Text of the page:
• Bloomer Park, Rochester Hills, MI

  • Racing the Provincial's Crit 2014

  • Forest City Velodrome - London, ON

  • Larkenville Challenge, Buffalo, NY

  • Winning the Sprint at the ForestCity Velodrome

  • Track Nationals 2014: Keirin

  • Track Nationals 2014: Points Race

  • OCUP #1: Feb 2015

After watching the Real Deal team race down at Speedweek in April, winning preems, and such, I got kind of hooked on the notion of crit racing. One of the issues with which I struggle is getting enough racing time to work out all the details of how to race a bike. 7-8 OCUP races per season make it hard to learn to race. Further, I also have a hard time "racing" for 2 hours in a road race for one sprint at the finish line. Maybe racing up mountains in France would make it fun, but this is flat Ontario. I'd rather do the Toronto Donut Ride. It's more of a challenge. My "success" on the crit circuit has largely mirrored the efforts I had to make learning to race the track. It took two years to become competitent racing the track (noticed I didn't say good - the 14 year olds on the track know what I mean) and this is the first year taking crit racing seriously. I still have a lot of work to do. I have too many letters like DNF or DFL for results - but I recall that happened a lot on the track as well when I first started.

Part of the problem has to do with physical aspects and part of it with mental aspects of the sport. 6+ years ago I had a hard time getting out the car and climbing stairs because the most exercise I got was lifting the TV remote control. I can still recall struggling to get up a 5% grade that was 100m long on a bike when I first started out. So, because this "old" body has never been athletic, it has never was taught thinks like balance, flexibility, strength, etc.. Top that off with a broken femur in my first year of racing bikes. I can highly recommended never breaking a leg. With a lot of help from physio/personal trainer at FITS Toronto over the last 1.5 years, I have managed to overcome a lot of the physical issues; however, issues that still remain to this day (ie. questionable controlablility of my right leg). I still have some work to do. Prior to breaking my leg, I could sprint 1200W without much effort - now I struggle to get 1100W giving it everything I have.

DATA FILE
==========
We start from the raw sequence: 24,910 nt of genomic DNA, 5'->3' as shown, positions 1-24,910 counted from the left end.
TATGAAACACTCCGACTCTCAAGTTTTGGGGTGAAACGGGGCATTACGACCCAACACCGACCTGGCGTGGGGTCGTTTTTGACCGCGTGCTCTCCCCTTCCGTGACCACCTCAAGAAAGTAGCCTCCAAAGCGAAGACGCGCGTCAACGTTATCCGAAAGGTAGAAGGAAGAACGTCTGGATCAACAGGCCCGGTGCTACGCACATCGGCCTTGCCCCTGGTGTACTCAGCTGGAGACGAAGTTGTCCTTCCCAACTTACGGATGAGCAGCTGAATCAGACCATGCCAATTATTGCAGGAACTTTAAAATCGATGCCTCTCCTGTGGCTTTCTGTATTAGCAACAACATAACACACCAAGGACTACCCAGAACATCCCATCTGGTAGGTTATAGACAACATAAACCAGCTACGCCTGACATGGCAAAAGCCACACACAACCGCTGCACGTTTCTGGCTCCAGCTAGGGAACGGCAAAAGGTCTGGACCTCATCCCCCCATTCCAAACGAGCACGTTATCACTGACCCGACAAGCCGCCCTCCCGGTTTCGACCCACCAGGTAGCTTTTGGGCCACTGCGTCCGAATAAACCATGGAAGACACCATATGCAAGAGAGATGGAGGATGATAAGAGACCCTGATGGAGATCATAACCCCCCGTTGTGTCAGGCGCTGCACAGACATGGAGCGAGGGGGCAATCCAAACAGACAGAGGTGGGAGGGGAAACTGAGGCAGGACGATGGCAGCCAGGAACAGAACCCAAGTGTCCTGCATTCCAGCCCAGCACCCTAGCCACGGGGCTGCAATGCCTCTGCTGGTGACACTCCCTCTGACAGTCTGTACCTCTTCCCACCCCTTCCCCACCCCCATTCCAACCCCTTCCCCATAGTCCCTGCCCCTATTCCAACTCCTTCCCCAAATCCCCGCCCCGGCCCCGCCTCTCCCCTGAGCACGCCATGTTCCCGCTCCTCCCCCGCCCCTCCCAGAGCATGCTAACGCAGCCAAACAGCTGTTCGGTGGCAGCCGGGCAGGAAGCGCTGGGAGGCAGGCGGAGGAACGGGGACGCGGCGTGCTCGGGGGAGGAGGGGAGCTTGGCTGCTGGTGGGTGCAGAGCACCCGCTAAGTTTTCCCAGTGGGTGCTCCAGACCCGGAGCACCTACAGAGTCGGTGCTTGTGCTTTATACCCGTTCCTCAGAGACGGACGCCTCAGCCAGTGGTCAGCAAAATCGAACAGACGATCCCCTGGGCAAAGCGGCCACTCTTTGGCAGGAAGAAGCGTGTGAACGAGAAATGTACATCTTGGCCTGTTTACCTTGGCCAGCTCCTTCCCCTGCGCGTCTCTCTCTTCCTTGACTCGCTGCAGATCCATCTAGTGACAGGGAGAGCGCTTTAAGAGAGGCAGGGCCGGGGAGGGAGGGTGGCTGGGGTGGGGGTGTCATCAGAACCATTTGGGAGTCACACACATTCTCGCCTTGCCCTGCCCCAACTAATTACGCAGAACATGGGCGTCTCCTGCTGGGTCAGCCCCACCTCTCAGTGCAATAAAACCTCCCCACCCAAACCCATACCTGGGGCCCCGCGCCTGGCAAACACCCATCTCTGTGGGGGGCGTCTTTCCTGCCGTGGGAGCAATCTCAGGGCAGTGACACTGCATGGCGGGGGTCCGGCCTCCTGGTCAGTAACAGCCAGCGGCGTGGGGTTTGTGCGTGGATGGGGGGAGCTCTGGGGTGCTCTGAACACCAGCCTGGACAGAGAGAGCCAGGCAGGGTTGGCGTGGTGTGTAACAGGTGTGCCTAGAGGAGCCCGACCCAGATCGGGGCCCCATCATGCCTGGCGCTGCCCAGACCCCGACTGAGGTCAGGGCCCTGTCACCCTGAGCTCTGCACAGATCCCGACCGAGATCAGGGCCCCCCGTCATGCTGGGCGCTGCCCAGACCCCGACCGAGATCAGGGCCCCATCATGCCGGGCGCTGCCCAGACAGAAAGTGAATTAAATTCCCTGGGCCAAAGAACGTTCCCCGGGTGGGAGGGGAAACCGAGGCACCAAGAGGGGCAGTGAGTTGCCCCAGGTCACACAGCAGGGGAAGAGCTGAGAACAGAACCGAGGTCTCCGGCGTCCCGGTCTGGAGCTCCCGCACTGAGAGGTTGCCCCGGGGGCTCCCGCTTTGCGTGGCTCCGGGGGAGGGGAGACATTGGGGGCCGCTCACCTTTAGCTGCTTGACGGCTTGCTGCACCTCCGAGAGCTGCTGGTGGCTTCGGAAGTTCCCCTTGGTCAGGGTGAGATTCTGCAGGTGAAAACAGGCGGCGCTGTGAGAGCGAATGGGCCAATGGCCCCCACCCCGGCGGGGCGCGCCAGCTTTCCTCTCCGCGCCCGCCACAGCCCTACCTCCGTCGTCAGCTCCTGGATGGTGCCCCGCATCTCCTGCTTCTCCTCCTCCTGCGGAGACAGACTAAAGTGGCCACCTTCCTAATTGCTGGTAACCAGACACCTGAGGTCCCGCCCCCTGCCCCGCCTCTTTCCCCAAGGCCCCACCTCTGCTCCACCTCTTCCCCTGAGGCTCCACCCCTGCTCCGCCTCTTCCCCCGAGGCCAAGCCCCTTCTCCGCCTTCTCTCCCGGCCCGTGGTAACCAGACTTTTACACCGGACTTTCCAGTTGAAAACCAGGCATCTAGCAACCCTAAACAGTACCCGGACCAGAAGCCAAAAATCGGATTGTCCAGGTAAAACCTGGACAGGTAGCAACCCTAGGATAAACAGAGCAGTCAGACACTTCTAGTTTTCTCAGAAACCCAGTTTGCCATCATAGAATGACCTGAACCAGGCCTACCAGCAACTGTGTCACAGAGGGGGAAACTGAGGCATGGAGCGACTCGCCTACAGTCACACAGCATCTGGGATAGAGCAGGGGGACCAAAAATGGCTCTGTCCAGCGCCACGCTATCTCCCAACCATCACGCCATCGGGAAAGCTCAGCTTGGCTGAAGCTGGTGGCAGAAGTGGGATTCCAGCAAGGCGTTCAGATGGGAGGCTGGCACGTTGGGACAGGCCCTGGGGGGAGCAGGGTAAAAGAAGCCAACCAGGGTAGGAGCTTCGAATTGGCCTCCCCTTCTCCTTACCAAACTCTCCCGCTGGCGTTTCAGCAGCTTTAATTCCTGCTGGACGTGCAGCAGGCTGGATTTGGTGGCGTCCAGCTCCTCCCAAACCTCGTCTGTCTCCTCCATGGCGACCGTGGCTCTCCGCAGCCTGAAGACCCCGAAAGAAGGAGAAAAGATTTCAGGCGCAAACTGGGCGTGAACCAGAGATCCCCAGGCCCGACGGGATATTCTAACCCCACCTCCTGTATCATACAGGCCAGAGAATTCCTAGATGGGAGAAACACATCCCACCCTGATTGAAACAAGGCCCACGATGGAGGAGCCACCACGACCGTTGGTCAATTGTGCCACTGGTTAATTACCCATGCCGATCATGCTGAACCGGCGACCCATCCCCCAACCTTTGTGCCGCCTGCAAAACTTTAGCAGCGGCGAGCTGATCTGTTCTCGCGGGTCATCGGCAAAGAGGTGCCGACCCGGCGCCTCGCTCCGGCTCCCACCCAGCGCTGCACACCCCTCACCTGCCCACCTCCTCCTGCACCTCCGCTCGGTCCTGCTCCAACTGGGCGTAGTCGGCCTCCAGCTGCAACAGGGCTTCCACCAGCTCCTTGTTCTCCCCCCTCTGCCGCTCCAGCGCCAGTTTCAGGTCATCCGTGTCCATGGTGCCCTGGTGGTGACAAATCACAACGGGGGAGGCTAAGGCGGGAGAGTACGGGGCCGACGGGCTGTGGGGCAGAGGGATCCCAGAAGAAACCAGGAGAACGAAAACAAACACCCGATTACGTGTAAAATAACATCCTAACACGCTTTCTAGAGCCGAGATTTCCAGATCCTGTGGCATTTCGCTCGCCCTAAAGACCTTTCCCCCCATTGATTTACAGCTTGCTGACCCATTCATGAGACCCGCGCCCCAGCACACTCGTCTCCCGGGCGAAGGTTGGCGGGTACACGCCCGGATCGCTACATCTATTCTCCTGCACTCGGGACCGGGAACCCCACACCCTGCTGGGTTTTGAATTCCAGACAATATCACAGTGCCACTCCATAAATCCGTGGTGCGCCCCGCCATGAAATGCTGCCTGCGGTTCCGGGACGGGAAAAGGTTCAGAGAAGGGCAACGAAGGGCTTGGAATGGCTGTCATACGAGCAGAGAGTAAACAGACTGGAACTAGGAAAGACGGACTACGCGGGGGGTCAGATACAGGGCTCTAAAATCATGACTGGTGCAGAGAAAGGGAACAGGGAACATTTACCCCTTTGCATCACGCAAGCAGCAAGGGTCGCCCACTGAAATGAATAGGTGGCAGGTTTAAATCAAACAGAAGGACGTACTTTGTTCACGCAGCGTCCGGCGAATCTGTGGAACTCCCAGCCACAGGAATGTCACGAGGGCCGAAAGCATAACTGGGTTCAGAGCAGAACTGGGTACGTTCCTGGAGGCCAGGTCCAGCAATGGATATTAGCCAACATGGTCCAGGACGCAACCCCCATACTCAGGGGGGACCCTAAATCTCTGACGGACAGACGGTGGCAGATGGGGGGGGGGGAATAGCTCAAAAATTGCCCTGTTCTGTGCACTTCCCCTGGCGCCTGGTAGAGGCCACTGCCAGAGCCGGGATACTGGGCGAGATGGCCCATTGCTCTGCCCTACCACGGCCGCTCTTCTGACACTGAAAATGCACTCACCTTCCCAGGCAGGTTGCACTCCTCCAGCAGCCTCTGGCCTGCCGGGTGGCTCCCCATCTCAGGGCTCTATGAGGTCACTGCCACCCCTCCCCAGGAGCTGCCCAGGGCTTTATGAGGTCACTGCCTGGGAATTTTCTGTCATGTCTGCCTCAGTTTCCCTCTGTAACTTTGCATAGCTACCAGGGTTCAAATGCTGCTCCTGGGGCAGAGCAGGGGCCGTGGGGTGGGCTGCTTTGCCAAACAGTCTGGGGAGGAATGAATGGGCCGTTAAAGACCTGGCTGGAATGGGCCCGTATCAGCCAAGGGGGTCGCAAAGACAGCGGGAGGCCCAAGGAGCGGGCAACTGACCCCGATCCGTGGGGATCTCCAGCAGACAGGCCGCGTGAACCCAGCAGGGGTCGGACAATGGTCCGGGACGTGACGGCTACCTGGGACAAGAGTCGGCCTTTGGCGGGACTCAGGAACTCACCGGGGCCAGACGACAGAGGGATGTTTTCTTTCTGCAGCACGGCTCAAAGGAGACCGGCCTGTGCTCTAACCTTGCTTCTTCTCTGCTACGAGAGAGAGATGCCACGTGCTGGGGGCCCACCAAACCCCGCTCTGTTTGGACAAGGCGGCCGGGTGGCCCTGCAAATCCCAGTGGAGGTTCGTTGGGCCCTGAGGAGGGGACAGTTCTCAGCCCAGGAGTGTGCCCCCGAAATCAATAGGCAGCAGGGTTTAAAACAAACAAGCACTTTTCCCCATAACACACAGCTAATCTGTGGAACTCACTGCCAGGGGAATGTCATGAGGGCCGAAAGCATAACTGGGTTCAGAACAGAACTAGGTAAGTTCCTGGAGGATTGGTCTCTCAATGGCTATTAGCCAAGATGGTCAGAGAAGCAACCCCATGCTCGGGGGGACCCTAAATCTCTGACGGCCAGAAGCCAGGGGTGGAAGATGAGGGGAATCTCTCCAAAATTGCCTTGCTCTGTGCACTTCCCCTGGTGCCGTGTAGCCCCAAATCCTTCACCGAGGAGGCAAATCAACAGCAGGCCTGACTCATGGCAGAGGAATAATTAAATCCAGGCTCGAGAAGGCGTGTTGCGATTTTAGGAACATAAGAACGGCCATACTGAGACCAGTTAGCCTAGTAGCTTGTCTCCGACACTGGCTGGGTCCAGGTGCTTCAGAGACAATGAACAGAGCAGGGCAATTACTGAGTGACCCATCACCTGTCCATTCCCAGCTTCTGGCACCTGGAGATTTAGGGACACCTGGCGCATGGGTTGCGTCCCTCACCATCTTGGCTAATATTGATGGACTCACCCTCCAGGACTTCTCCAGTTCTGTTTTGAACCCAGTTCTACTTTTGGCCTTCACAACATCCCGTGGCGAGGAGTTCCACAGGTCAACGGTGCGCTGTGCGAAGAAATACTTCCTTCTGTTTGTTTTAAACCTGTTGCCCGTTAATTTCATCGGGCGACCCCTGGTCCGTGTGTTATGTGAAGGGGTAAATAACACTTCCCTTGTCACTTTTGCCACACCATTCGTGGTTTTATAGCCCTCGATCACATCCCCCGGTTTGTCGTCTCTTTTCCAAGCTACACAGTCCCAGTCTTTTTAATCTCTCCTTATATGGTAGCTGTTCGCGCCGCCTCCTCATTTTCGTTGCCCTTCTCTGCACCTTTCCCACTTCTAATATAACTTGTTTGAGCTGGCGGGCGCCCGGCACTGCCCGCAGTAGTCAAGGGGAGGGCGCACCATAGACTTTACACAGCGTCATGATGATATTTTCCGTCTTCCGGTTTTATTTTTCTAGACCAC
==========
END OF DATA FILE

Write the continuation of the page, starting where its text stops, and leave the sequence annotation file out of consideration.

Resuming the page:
Then, there is the mental aspects of the bike racing. This is probably my biggest issue. When the going gets tough, the tough get going. But, do the tough always keep going and not quit? Because of the desire to get better at racing crits, I've done things like drive to Buffalo to do the Lackenville Challenge, cycling out to the Midweek Crit, etc. which means I've been racing 2-3 times per week including racing in the rain. Because of the desire to do races like the Dandelion Crit, Preston St. Crit and CHIN Picnic Crit - all hour long crits - I've moved up to CAT3 in the US to race the CAT1/2/3 race in Buffalo, and got bumped to the second race at Midweek - so, I've been challenged more than I've been in the past. Racing a 30 min crit is easy. Racing a 60 min crit with attacks that lead to breakaways and preems isn't. Holding onto the right attitude to hang in for 60 mins has been a struggle and that includes show up to the race holding a positive attitude. Today at CHIN - our Ontario Provincial Crit, I was a nervous reck before the race. I was racing against guys in the M1/M2 category (CAT1/2 US), and against guys just got back with great results at Nationals and these facts were playing havoc in my mind. My result largely reflected my attitude. I just wondered if I belonged.

The mental aspects of the sport at huge. I can recall last month following the Real Deal Racing team to the Dandelion Crit in Kemptville, ON. The race didn't go as planned and the team didn't get the results they wanted. I recall afterward the race at the team post race debriefing it become clear that two things are really important: 1) You must believe you belong in the race and can compete competently and 2) you must believe you can win. A couple of the Real Deal guys limits were being tested with the pace of that race in Kemptville. Prior to that meeting, it never really hit home to me that both of these items are important. This season, like when I started at the track, I am testing my limits, and by-golly folks, it's tough. I've forced myself to race in the rain. I've driven miles/hours by myself to race in placed I have never been before where I didn't know anyone. I'm now racing races with guys wa-a-a-y better than I. All in the effort to strengthen my game, stronger, faster, and race competitively in a 60 min crit. So, like today at CHIN - a 60 min crit with some hard corners, I struggled believing I belong racing in the pack with guys better than I. However, I experienced the same issues on the track and I figured that out. So, it is a matter of experience. I need to keep racing. Keep suffering DNF/DFL results to get to the point where that stops happening because I start believing I can race with these guys and hold my own.